Earnings power value (EPV) is a technique for valuing stocks by making assumptions about the
sustainability of current earnings and the cost of capital but not future growth. Earnings power value (EPV) is
derived by dividing a company's adjusted earnings by its weighted average cost of capital (WACC). While the
formula is simple, there are a number of steps that need to be taken to calculate adjusted earnings and WACC.
Luckily, there is a stock analysis and modeling
website called ValueInvesting.io
that can do that for you. Here is one example of Earning Power Value for Apple Inc
The final result is "EPV equity," which can be compared to market capitalization.
The EBIT margins of the past five years (instead of one year) are considered, as the company
earnings are high in some years and low in some years. Hence, the average EBIT margin for a comprehensive
business cycle is considered. The business cycle of five years is sufficient to include high, moderate, and low
margins of a business.
Normalized EBIT = Current Sales * Average EBIT margin
After Tax Normalized EBIT = Normalized EBIT * (1 – Effective Tax Rate)
Normalized profit = After Tax Normalized EBIT + Adjusted Depreciation
Adjusted Depreciation = (0.5 * Effective Tax Rate) X Average Depreciation (5 years)
Maintenance Capex = Total Capex X (1 – % Income Growth Rate)
Average Maintenance Capex = Average of Maintenance Capex in the last 5 years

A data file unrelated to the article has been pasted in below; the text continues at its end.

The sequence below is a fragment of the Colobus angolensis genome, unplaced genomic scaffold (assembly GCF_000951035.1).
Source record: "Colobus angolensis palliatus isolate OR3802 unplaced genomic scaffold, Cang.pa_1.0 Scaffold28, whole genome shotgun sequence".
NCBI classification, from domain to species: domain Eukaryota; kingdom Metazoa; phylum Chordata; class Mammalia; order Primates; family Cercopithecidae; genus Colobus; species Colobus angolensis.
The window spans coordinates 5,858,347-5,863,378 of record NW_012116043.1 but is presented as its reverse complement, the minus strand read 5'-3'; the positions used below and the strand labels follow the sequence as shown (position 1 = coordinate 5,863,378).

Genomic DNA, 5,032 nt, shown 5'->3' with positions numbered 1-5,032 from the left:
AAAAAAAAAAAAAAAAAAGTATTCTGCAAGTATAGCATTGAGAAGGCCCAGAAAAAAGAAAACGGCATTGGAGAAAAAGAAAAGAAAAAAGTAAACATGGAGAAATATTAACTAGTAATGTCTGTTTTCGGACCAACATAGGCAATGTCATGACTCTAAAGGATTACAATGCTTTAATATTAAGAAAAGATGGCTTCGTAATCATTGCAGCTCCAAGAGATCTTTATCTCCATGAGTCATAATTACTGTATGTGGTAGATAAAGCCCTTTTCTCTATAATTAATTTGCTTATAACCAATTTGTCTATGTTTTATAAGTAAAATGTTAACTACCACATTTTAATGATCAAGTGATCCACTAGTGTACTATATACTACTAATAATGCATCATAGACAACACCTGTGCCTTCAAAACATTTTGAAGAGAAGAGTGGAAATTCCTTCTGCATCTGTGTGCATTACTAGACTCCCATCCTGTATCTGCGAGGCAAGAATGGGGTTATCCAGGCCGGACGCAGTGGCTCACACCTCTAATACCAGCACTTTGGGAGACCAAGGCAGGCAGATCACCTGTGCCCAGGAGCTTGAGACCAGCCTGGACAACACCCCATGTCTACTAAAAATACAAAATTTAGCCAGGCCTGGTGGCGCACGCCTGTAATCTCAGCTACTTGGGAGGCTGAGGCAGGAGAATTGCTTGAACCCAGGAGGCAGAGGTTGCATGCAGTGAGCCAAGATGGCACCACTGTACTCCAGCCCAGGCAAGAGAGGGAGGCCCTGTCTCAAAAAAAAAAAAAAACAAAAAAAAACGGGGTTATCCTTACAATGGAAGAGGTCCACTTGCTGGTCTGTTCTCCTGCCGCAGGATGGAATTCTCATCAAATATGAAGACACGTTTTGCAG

Adjusted Earnings = Normalized Profit – Average Maintenance Capex
Gross Earnings Power Value = Adjusted Earnings / WACC
Earnings Power Value = Gross Earnings Power Value + Excess Net Assets – Debt
Earnings Power Value per Share = Earnings Power Value/ Number of Shares Outstanding
Earnings power value (EPV) is an analytical metric used to determine if a company's shares
are over- or under-valued. It was developed by Columbia University Professor Bruce Greenwald, a renowned value
investor who, through this valuation technique, tries to overcome the main challenge in discounted cash flow
(DCF) analysis related to making assumptions about future growth, cost of capital, profit margins, and required
Earnings power value is based on the idea the conditions surrounding business operations
remain constant and in an ideal state. It does not account for any fluctuations, either internally or
externally, that may affect the rate of production in any way. These risks can stem from changes within the
particular market in which the company operates, changes in associated regulatory requirements, or other
unforeseen events that affect the flow of business in either a positive or negative way.
The discounted cash flow (DCF) approach of valuation assumes a growth rate to estimate a
company’s future cash flows. However, different analysts may assume different growth rates; thus, the company
value calculated using the DCF method varies widely. Conversely, the earnings power value approach does not
require any such assumptions and hence eliminates any speculation work. It uses numbers directly from the
company’s financial statements for calculating the intrinsic value of the company. The earnings power value
approach depends on the company’s ability to maintain constant profits. Therefore, the method helps to overcome
the challenges associated with the assumptions of profit margins, future growth, and cost of capital. However,
the earnings power value method does not consider any variations affecting business operations.